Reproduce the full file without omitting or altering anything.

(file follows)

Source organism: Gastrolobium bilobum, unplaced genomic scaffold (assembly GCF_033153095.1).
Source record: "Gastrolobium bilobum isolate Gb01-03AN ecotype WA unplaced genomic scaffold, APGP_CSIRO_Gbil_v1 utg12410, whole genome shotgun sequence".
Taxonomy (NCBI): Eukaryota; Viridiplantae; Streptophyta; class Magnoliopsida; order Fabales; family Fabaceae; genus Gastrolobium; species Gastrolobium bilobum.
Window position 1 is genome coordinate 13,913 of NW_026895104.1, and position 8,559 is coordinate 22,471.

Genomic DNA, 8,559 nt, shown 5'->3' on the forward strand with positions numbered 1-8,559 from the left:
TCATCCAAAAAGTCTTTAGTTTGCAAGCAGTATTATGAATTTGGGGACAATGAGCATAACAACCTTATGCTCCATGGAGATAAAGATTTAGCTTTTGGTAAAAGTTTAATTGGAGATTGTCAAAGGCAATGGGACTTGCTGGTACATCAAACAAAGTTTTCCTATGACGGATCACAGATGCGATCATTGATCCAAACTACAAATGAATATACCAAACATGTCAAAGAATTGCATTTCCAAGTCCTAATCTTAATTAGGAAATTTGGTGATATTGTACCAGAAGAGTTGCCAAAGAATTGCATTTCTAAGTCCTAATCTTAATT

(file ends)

Source organism: Gastrolobium bilobum, unplaced genomic scaffold (assembly GCF_033153095.1).
Source record: "Gastrolobium bilobum isolate Gb01-03AN ecotype WA unplaced genomic scaffold, APGP_CSIRO_Gbil_v1 utg12410, whole genome shotgun sequence".
Taxonomy (NCBI): Eukaryota; Viridiplantae; Streptophyta; class Magnoliopsida; order Fabales; family Fabaceae; genus Gastrolobium; species Gastrolobium bilobum.
Window position 1 is genome coordinate 13,913 of NW_026895104.1, and position 8,559 is coordinate 22,471.

Genomic DNA, 8,559 nt, shown 5'->3' on the forward strand with positions numbered 1-8,559 from the left:
TCATCCAAAAAGTCTTTAGTTTGCAAGCAGTATTATGAATTTGGGGACAATGAGCATAACAACCTTATGCTCCATGGAGATAAAGATTTAGCTTTTGGTAAAAGTTTAATTGGAGATTGTCAAAGGCAATGGGACTTGCTGGTACATCAAACAAAGTTTTCCTATGACGGATCACAGATGCGATCATTGATCCAAACTACAAATGAATATACCAAACATGTCAAAGAATTGCATTTCCAAGTCCTAATCTTAATTAGGAAATTTGGTGATATTGTACCAGAAGAGTTGCCAAAGAATTGCATTTCTAAGTCCTAATCTTAATT